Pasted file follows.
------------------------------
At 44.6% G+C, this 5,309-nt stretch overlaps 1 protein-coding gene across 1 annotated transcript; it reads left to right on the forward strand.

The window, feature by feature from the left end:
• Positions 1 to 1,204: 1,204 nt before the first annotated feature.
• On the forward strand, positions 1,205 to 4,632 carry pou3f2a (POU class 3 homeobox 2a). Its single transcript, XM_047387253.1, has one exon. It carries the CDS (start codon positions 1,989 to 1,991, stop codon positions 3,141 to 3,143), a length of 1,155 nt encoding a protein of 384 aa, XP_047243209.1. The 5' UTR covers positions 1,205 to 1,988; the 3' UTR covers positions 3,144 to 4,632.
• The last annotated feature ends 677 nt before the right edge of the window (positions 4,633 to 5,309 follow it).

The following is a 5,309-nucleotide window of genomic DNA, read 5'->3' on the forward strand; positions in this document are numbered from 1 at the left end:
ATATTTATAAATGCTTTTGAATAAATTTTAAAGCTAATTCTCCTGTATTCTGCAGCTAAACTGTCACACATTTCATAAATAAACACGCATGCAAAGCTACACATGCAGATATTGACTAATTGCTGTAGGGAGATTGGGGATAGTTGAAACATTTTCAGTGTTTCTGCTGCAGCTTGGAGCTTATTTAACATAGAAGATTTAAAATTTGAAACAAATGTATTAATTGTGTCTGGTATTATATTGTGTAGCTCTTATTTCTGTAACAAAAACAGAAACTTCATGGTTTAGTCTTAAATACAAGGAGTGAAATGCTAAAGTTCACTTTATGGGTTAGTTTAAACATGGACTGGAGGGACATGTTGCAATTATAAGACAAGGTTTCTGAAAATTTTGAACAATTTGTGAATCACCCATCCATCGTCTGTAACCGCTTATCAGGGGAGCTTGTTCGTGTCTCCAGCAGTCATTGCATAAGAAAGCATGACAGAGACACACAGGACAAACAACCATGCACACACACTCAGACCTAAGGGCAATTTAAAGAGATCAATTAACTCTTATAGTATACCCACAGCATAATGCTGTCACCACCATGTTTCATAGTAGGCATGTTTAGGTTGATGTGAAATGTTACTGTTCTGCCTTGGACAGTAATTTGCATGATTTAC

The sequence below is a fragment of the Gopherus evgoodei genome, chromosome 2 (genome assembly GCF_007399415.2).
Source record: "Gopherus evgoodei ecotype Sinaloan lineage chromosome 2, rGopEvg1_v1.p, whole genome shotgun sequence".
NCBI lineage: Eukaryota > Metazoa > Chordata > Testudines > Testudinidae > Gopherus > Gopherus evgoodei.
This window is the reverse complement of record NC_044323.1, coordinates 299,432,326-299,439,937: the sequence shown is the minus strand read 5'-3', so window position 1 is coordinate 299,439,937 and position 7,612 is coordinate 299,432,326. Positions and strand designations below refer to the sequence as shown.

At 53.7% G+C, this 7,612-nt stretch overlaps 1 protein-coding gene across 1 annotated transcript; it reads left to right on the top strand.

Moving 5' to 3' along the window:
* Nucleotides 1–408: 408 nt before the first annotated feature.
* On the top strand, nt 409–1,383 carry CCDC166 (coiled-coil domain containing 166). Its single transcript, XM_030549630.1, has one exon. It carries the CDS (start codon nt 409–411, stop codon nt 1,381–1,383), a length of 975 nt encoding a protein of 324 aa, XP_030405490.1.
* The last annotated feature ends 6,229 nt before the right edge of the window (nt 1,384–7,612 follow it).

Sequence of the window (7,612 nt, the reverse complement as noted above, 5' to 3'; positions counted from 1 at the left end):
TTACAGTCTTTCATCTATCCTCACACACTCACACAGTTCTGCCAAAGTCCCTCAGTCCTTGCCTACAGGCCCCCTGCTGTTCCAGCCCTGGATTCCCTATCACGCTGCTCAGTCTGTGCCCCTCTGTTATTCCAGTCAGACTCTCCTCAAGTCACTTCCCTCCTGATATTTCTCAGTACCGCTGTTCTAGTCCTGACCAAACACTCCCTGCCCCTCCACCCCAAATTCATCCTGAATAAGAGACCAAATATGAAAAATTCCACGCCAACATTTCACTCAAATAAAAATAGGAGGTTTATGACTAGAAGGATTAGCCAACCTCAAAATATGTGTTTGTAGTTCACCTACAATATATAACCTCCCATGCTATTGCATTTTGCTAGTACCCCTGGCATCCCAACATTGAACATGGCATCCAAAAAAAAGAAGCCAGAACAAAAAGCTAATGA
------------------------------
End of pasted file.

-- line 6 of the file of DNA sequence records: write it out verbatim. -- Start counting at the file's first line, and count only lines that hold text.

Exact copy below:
The following is a 5,309-nucleotide window of genomic DNA, read 5'->3' on the forward strand; positions in this document are numbered from 1 at the left end: